For the past couple weeks Poker After Dark has featured a high-stakes, six-handed cash game with Phil Ivey, Tom Dwan, Phil Hellmuth, Daniel Negreanu, Patrick Antonius, and Gus Hansen. Naturally the action and banter have been highly entertaining, but my favorite part is that every few rounds four or five of them agree to put $100,000 in blind and run the hand as basically a multi-way coin flip for half a million dollars. All of which produced this amazing quote from Ivey after he lost several in a row:
I like it when I lose so much money I can barely breathe. That's the feeling I go for. I'm addicted to that feeling.
They ought to frame that quote and hang it outside the main of entrance every casino in Las Vegas.
And speaking of poker, gambling legend Billy Baxtershared a ton of great stories while appearing on "The Scoop" with Diego Cordovez and Adam Schoenfeld. During the multi-part interview they noted that Baxter was profiled by Sports Illustrated back in 1984 and thanks to the power of the interwebs you can read the lengthy and well-done piece by writer John Underwood. Tigers star and should-be Hall of Fame shortstop Alan Trammellwas on the cover.
Unlike these poor guys, I'd have a far better shot of being fired for not playing fantasy football.
David Lettermanuses Twitter for the first (and perhaps last) time:
My initial reaction to Twitter wasn't all that different, but after coming late to the party I'm now obsessed.
If any AG.com readers are looking for gift ideas, I'd like these for Hanukkah.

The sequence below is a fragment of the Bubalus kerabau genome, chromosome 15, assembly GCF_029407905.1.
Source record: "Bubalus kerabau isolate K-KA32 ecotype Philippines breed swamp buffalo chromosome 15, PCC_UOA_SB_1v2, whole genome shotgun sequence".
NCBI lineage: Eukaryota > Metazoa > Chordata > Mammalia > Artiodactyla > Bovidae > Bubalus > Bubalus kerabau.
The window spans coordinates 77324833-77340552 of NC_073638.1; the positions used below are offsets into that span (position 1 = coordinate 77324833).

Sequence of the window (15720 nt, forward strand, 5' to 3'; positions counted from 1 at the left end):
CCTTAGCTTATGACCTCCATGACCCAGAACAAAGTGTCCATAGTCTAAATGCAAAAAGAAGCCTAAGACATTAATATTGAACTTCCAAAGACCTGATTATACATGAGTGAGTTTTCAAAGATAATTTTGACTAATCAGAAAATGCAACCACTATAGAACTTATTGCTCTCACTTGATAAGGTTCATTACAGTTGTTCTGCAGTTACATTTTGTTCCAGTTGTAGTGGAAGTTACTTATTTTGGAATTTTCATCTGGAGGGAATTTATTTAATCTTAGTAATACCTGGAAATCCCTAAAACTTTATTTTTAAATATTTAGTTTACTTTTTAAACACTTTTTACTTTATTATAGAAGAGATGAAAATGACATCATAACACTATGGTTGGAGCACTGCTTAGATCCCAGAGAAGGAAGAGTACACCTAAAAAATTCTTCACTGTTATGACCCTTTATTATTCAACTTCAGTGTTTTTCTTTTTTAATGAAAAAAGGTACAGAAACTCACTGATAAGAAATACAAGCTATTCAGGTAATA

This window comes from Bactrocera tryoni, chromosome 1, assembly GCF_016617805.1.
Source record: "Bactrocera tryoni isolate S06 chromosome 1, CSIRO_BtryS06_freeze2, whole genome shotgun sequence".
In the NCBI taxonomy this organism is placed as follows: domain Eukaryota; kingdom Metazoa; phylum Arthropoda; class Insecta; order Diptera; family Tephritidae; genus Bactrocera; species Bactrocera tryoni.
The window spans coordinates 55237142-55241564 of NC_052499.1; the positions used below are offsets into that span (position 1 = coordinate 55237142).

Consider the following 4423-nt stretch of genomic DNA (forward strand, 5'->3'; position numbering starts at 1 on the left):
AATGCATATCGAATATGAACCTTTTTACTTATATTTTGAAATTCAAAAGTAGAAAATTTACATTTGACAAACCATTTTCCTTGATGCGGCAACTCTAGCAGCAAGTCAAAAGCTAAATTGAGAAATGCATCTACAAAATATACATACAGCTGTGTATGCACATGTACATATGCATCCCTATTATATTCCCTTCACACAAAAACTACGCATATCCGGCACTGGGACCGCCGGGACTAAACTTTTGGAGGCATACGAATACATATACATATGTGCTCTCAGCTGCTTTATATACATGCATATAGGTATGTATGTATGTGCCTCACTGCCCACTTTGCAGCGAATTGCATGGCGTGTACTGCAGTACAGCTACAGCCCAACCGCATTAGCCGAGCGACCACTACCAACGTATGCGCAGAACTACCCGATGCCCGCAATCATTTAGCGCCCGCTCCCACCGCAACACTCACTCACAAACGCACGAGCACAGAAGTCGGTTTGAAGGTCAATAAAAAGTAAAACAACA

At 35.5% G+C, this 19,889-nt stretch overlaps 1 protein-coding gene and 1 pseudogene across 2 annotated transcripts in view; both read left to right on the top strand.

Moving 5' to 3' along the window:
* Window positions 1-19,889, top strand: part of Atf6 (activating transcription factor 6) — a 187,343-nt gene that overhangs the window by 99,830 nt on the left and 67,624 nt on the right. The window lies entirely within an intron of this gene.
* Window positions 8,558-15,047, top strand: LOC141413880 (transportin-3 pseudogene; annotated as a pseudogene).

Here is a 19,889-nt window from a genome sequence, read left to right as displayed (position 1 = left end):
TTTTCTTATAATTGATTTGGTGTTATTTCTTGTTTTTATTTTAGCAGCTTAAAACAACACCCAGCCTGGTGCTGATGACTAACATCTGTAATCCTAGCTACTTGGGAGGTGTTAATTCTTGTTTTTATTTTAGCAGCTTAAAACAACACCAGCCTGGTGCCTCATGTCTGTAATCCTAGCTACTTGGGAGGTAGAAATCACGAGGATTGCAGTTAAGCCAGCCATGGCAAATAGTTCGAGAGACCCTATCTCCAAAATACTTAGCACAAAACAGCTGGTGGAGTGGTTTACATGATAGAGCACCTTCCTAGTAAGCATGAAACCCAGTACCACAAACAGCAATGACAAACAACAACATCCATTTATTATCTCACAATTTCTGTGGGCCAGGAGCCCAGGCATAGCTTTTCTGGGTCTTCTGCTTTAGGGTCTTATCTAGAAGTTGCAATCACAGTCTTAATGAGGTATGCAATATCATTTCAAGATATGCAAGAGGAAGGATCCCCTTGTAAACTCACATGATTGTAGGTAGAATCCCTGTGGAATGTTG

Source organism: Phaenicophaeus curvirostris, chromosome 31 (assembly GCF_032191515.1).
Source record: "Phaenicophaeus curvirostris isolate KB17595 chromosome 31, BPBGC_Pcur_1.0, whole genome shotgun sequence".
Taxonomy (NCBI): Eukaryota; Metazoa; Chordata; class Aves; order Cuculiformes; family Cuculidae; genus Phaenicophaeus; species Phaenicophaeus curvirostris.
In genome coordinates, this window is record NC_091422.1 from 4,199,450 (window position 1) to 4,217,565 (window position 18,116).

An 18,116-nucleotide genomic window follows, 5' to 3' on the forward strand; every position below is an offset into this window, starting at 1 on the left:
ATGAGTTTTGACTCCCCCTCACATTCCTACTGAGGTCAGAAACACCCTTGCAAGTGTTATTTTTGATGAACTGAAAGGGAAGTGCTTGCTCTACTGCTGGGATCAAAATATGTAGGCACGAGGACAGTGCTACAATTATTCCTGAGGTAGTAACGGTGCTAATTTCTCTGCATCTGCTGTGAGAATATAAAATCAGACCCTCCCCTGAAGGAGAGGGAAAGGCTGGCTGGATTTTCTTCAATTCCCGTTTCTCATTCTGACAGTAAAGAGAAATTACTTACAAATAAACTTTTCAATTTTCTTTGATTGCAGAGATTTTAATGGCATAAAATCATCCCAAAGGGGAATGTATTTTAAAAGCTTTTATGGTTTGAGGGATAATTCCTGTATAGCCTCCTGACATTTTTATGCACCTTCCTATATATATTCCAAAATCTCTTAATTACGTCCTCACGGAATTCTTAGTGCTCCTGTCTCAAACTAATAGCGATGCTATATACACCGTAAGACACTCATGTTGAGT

For whatever reason recently I've used Mila Kunis when needing to reference an attractive woman in various articles, so this reminder of Marisa Miller's utility in such situations is very useful.
My viewership of Everybody Loves Raymond was sporadic at best, but Ray Romano's new show on TNT has definitely held my interest through two episodes and Men of a Certain Age is totally different than the long-running sitcom. Plus, any show with Andre Braugher is worth checking out.
Sadly, after two seasons on HBO and 22 glorious episodes Flight of the Conchordsis no more.
After attending his first winter meetings my Circling the Bases blogmate Craig Calcaterradescribed the scene as "Amalie Benjamin and a thousand dudes." What he didn't say is how sexy those dudes were. Not pictured, of course, is my fatass, which is why I'm in any sort of position to do the goofing.
Dan LeBatardwas a tremendous guest on Bill Simmons' podcast and they touched on tons of good topics under the pretense of discussing ESPN's latest documentary about University of Miami football.
After watching Michael K. Williams do mostly nothing in Gone Baby Gone, this video of 100 quotes from The Wire restored my faith in humanity:
Not only does the video include my favorite quote ("money ain't got no owners, only spenders"), there's a beautiful little Clay Davis run near the end.
Peter Gammons' touching farewell column after 20 years at ESPN was a reminder of why he's such an amazing figure in baseball history, but I'll forever be most grateful to him for turning me on toSusan Tedeschi. Earlier this year Gammons e-mailed me out of the blue to say that he enjoyed my Rotoworld columns, and the list of writers to whom he's reached out like that seems never-ending. Hall of Fame baseball writer and maybe an even better person.
Speaking of farewells Matt Thomas is leaving KSTP radio for a similar job in his native Houston. Not only was Thomas good on the air leading up to nightly Twins games, he was nice enough to look past my constant bashing of radio-mates Jim Souhan and Patrick Reusse to invite me to his poker game.
There are a lot to choose from, but this is one of my favorite end-of-the-decade lists: "40 Things That Were Popular at the Beginning of the 2000s." We've come a long way from boybands and trucker hats.
Get the 22nd edition of the New York Times bestselling Baseball Prospectus Annual. Edited by Aaron Gleeman, it features a foreword from Twins pitcher Glen Perkins, a Twins team chapter written by Gleeman and Parker Hageman, and 600 pages of analysis, projections, essays, rankings, and in-depth coverage of all 30 teams.